If you perform a Lexis search using the words “Special Master” in the Code of Civil Procedure you will find “no results.” This is because there is no statutory authority for such an appointment. Yet, in the area of Construction Litigation the parties regularly stipulate and the courts appoint a Special Master to handle the case management, discovery rulings and settlement conferences under a Case Management Order.
These Case Management Orders often give the Special Master powers that the court is not empowered to order. This includes
- Deeming all answers with affirmative defenses and cross-complaints filed. C.C.P. § 431.30
- Requiring disclosure of information not permitted by the Discovery Act.
- Allowing non-code compliant discovery. C.C.P. §§ 2030.060, 2031.060 and 2031.220-240
- Staying discovery
- Conducting settlement conferences while controlling case management and discovery. California Rules of Court, Rule 3.900, Rule 3.920 and Rule 3.1380
- Applying the mediation privilege to settlement conferences. Ev.C. §1117
- Requiring payment for conducting settlement conferences. C.C.P. §645.1
- Cloaking all communications in the mediation privilege. Ev.C. §1125
- Violating the mediation privilege by communicating with the court. Ev.C. §1119, 1121
- The ability to rule on good faith settlements. Aetna Life Insurance v. Superior Court (1986) 182 CA3d 431
- The ability to issue sanctions for non-compliance of the CMO/PTO. Barrientos v. City of Los Angeles (1994) 30 Cal App 4th 63
- Not requiring a report to the court within 20 days after a hearing. C.C.P. §643
Stipulated references are governed by C.C.P. §638 which states:
A referee may be appointed upon the agreement of the parties filed with the clerk, or judge, or entered in the minutes, or upon the motion of a party to a written contract or lease that provides that any controversy arising there- from shall be heard by a referee if the court finds a reference agreement exists between the parties:
(a) To hear and determine any or all of the issues in an action or proceeding, whether of fact or of law, and to report a statement of decision.
(b) To ascertain a fact necessary to enable the court to determine an action or proceeding.
However, all parties must give written consent to the reference before the court can grant such an order giving a special master such power.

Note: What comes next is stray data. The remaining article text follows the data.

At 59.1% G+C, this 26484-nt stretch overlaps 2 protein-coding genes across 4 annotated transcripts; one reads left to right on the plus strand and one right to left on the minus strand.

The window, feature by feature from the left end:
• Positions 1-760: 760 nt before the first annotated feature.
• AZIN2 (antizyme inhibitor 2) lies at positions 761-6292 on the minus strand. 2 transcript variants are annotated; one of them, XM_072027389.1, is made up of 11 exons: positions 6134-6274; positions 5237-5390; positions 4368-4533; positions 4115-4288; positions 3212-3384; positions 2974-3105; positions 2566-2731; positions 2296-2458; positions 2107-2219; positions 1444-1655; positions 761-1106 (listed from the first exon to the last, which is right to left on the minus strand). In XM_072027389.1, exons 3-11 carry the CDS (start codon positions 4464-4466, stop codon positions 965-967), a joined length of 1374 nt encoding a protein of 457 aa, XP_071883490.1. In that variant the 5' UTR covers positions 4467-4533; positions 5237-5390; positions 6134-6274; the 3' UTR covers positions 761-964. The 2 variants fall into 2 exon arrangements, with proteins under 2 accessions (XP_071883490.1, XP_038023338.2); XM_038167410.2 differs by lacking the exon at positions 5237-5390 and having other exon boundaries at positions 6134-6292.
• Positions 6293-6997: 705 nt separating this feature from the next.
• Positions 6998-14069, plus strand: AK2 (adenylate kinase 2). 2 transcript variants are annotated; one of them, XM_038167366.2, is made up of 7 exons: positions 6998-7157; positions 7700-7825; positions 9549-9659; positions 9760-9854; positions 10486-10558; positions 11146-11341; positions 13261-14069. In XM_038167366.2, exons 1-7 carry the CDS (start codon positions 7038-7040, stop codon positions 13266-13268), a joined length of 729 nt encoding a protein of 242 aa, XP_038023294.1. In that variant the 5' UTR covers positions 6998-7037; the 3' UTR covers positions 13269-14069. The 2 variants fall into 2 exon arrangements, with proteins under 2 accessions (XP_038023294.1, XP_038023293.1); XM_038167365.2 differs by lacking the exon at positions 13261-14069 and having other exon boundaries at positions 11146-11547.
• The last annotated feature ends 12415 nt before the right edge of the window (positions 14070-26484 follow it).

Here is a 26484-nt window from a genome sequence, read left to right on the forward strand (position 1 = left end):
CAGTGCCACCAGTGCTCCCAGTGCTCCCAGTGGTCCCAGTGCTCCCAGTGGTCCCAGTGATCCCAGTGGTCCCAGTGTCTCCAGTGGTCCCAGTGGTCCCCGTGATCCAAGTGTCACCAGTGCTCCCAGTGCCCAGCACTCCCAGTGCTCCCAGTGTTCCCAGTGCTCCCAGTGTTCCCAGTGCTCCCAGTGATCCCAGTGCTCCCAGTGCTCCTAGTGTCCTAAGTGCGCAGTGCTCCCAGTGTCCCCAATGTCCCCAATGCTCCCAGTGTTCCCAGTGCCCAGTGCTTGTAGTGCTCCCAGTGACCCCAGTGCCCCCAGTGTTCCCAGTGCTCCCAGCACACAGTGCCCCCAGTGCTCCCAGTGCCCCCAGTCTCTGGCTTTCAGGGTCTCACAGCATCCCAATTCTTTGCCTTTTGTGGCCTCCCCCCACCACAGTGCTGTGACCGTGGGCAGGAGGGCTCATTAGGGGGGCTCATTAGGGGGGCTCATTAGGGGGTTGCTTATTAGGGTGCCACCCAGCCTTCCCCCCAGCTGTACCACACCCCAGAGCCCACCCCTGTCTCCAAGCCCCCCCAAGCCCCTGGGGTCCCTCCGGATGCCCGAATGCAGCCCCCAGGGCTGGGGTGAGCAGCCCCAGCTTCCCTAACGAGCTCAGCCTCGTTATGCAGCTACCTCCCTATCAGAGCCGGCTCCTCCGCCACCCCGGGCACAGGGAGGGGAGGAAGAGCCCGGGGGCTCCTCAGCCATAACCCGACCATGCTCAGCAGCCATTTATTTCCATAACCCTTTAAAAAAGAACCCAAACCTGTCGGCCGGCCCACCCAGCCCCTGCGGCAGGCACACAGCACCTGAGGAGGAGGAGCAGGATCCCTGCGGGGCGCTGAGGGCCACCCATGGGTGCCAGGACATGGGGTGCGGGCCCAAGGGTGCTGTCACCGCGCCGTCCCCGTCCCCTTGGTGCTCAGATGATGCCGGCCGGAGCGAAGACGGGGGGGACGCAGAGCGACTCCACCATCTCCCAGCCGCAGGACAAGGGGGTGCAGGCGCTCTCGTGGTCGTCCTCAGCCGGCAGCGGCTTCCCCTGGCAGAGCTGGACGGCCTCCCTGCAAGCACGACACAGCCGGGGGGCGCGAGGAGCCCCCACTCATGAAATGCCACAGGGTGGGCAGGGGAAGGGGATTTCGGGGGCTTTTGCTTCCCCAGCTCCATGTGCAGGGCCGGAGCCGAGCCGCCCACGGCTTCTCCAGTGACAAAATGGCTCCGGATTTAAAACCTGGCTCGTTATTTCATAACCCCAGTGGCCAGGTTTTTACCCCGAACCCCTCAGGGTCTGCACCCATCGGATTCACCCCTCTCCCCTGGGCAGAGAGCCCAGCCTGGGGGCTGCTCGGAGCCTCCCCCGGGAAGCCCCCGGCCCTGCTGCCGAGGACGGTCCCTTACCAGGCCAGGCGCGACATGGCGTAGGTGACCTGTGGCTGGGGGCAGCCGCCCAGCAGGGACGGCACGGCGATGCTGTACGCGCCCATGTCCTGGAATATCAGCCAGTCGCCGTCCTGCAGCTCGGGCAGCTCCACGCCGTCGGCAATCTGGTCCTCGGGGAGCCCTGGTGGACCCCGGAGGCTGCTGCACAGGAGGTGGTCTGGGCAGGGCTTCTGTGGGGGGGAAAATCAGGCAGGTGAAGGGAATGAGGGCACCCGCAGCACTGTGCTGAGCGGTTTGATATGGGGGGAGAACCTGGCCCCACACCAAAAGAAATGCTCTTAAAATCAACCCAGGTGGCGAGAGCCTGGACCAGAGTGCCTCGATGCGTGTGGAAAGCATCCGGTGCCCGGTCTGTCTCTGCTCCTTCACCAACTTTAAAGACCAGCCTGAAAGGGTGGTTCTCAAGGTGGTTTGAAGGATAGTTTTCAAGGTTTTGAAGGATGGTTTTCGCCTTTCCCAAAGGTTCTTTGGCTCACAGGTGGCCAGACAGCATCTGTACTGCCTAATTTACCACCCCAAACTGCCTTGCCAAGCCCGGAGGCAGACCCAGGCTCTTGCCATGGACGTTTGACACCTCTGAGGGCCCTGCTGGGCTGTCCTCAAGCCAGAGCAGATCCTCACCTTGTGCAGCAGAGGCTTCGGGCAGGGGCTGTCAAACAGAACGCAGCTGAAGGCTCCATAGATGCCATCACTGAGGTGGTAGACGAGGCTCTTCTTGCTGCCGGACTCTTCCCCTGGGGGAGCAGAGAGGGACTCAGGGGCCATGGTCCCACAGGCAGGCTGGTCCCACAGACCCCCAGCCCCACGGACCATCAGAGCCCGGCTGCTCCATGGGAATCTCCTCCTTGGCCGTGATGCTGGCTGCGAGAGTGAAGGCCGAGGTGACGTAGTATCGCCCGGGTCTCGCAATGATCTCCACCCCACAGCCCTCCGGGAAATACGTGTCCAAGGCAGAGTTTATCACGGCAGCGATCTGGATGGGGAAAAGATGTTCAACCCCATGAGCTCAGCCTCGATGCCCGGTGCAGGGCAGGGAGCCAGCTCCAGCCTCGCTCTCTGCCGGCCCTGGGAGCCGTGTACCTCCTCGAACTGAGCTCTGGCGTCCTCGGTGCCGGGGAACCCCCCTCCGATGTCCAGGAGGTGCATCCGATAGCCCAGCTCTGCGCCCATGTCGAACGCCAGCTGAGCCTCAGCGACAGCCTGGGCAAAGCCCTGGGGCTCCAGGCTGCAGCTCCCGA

“The written consent requirement is essential to avoid later confusion about the scope of the reference and, more importantly, to authorize any delegation of adjudicative power to the subordinate court officer. A trial court’s nonconsensual general reference constitutes an unconstitutional abdication of judicial authority (Cal. Const., art. VI, § 22).” Murphy v. Padilla (1996) 42 Cal App 4th 707 at 711-12 and the order is “voidable.” Jovine v. FHP, Inc. (1998) 64 CA4th 1506, 1523.
As stated above, when new parties come into the case, they must affirmatively consent in writing to the assignment giving the Special Master extra powers or the assignment is strictly limited to those given to a Discovery Referee pursuant to C.C.P. §639(a)(5). Those limitations are
“to hear and determine discovery motions and disputes relevant to discovery, the order must state that the referee is authorized to set the date, time, and place for all hearings determined by the referee to be necessary; direct the issuance of subpoenas; preside over hearings; take evidence; and rule on objections, motions, and other requests made during the course of the hearing.” CRC, Rule 3.922(e);
“work with the attorneys in developing a discovery plan, scheduling discovery in the most efficient, rational and least oppressive manner” Lu v. Superior Court (1997) 55 CA4th 1264 at1269 ; and
“report to the court their findings and make a recommendation.” C.C.P. §639(a)(5)
If a party does want to object to that person also being the discovery referee in the case then they must comply with CRC, Rule 3.925 which states in pertinent part that:
“…Any objection to the appointment of a particular person as a referee must be made with reasonable diligence, and in writing. The objection must be heard by the judge to whom the case is assigned, or by the presiding judge or the law and motion judge.”